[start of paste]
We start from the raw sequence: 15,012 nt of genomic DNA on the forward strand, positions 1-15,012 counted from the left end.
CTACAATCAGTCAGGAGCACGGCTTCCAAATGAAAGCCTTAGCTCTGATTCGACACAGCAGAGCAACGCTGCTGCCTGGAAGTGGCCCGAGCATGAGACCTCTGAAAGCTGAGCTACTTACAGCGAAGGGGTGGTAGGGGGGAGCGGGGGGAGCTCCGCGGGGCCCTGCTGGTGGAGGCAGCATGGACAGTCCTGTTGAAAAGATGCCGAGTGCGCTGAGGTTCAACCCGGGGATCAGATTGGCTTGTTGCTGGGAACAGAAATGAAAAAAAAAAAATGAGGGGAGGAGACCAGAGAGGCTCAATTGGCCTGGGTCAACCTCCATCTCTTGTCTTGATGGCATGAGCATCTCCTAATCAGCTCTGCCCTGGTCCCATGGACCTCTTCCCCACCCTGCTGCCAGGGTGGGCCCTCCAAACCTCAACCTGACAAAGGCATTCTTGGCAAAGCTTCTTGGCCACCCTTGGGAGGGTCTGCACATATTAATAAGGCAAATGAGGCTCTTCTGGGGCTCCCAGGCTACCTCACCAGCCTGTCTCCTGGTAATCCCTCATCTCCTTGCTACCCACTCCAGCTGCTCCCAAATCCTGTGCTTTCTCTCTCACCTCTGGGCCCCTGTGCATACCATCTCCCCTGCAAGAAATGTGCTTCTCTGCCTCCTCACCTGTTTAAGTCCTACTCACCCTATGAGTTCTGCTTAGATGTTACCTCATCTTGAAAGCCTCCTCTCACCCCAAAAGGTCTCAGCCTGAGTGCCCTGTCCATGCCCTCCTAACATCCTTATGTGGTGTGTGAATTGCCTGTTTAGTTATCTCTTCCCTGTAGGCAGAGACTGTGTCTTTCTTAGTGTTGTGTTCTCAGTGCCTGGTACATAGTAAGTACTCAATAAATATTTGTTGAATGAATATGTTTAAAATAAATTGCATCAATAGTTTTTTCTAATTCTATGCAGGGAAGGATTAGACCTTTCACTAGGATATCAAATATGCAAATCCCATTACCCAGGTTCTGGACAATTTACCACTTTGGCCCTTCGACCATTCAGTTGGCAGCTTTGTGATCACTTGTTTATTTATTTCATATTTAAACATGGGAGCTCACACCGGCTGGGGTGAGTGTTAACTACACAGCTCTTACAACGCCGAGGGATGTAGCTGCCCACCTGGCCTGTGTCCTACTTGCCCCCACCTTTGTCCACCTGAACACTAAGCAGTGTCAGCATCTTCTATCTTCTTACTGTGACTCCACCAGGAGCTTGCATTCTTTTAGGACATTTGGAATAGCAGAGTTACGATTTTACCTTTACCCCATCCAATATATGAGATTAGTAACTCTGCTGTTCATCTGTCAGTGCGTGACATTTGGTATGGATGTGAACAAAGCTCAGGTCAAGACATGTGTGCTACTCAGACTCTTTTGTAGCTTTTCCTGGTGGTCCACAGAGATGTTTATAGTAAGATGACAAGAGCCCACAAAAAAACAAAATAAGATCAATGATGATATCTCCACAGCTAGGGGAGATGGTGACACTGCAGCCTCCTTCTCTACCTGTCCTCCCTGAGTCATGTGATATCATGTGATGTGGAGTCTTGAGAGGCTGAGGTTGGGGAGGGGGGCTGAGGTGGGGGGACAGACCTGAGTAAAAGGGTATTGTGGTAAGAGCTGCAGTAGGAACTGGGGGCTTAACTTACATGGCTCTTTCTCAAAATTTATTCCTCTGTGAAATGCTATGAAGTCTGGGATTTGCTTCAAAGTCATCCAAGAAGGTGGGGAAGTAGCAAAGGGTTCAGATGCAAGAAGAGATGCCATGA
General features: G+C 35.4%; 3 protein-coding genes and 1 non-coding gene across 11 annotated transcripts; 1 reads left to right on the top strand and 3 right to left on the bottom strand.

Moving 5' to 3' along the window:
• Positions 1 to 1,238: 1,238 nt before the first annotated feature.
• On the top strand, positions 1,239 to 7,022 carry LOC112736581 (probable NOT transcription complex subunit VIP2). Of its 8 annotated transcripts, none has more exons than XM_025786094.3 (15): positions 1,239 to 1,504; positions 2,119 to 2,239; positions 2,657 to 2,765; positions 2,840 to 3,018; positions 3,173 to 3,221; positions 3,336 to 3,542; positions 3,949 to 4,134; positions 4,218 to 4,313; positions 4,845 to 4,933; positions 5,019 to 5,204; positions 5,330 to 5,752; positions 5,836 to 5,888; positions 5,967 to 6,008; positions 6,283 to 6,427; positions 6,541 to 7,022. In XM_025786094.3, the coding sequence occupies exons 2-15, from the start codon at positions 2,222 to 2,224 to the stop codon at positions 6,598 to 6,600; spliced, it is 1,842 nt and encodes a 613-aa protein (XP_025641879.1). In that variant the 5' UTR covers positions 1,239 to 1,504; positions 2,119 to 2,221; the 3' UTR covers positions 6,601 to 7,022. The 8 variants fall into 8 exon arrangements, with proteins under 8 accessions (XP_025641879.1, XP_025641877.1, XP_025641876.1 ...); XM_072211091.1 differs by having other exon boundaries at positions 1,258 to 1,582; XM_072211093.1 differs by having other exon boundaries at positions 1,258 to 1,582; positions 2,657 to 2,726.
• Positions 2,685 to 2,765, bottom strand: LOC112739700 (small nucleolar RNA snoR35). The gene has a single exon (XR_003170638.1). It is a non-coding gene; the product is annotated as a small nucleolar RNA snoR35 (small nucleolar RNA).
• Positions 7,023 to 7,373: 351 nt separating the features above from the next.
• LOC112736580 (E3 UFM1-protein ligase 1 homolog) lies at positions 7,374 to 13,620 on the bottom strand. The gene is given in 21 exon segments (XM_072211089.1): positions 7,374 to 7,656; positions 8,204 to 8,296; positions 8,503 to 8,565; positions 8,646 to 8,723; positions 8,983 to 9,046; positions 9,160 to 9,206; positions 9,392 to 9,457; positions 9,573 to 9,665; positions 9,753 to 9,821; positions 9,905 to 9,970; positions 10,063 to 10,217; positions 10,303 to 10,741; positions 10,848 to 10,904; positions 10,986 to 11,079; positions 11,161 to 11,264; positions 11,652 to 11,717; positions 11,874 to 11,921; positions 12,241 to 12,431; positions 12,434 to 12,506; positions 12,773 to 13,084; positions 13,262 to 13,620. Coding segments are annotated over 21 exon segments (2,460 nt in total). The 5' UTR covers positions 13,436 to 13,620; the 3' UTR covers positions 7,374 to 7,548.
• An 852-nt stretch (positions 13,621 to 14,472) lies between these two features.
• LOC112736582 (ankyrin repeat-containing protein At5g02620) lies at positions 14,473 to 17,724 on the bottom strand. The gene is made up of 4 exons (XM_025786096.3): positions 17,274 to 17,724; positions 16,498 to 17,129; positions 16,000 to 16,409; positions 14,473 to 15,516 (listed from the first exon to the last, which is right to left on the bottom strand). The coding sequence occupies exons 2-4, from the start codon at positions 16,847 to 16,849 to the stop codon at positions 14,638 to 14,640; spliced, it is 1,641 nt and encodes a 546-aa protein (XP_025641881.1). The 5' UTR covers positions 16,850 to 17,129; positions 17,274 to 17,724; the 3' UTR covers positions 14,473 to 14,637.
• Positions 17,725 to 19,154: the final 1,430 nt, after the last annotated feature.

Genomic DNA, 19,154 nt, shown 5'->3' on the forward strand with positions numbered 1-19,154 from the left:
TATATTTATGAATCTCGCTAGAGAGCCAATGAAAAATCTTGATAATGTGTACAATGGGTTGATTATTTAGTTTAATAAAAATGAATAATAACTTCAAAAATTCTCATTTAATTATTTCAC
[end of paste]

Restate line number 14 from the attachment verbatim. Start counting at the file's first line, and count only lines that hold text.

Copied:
TATATTTATGAATCTCGCTAGAGAGCCAATGAAAAATCTTGATAATGTGTACAATGGGTTGATTATTTAGTTTAATAAAAATGAATAATAACTTCAAAAATTCTCATTTAATTATTTCAC